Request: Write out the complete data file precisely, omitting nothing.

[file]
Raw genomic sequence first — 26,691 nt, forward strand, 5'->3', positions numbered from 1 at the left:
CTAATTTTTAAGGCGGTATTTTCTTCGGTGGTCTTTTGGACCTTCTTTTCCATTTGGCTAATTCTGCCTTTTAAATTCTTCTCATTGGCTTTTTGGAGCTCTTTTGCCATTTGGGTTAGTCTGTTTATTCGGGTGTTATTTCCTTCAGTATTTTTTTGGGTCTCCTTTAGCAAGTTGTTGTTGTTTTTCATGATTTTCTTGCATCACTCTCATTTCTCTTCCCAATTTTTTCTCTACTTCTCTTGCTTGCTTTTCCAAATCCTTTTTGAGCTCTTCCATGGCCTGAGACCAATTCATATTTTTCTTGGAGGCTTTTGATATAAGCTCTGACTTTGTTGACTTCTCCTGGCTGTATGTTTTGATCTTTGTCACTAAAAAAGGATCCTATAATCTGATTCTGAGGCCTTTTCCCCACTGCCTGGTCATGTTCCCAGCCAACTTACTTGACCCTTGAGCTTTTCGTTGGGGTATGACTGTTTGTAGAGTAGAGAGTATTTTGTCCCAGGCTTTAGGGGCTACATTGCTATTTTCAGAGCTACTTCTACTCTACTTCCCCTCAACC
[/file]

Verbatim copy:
Raw genomic sequence first — 26,691 nt, forward strand, 5'->3', positions numbered from 1 at the left:
CTAATTTTTAAGGCGGTATTTTCTTCGGTGGTCTTTTGGACCTTCTTTTCCATTTGGCTAATTCTGCCTTTTAAATTCTTCTCATTGGCTTTTTGGAGCTCTTTTGCCATTTGGGTTAGTCTGTTTATTCGGGTGTTATTTCCTTCAGTATTTTTTTGGGTCTCCTTTAGCAAGTTGTTGTTGTTTTTCATGATTTTCTTGCATCACTCTCATTTCTCTTCCCAATTTTTTCTCTACTTCTCTTGCTTGCTTTTCCAAATCCTTTTTGAGCTCTTCCATGGCCTGAGACCAATTCATATTTTTCTTGGAGGCTTTTGATATAAGCTCTGACTTTGTTGACTTCTCCTGGCTGTATGTTTTGATCTTTGTCACTAAAAAAGGATCCTATAATCTGATTCTGAGGCCTTTTCCCCACTGCCTGGTCATGTTCCCAGCCAACTTACTTGACCCTTGAGCTTTTCGTTGGGGTATGACTGTTTGTAGAGTAGAGAGTATTTTGTCCCAGGCTTTAGGGGCTACATTGCTATTTTCAGAGCTACTTCTACTCTACTTCCCCTCAACC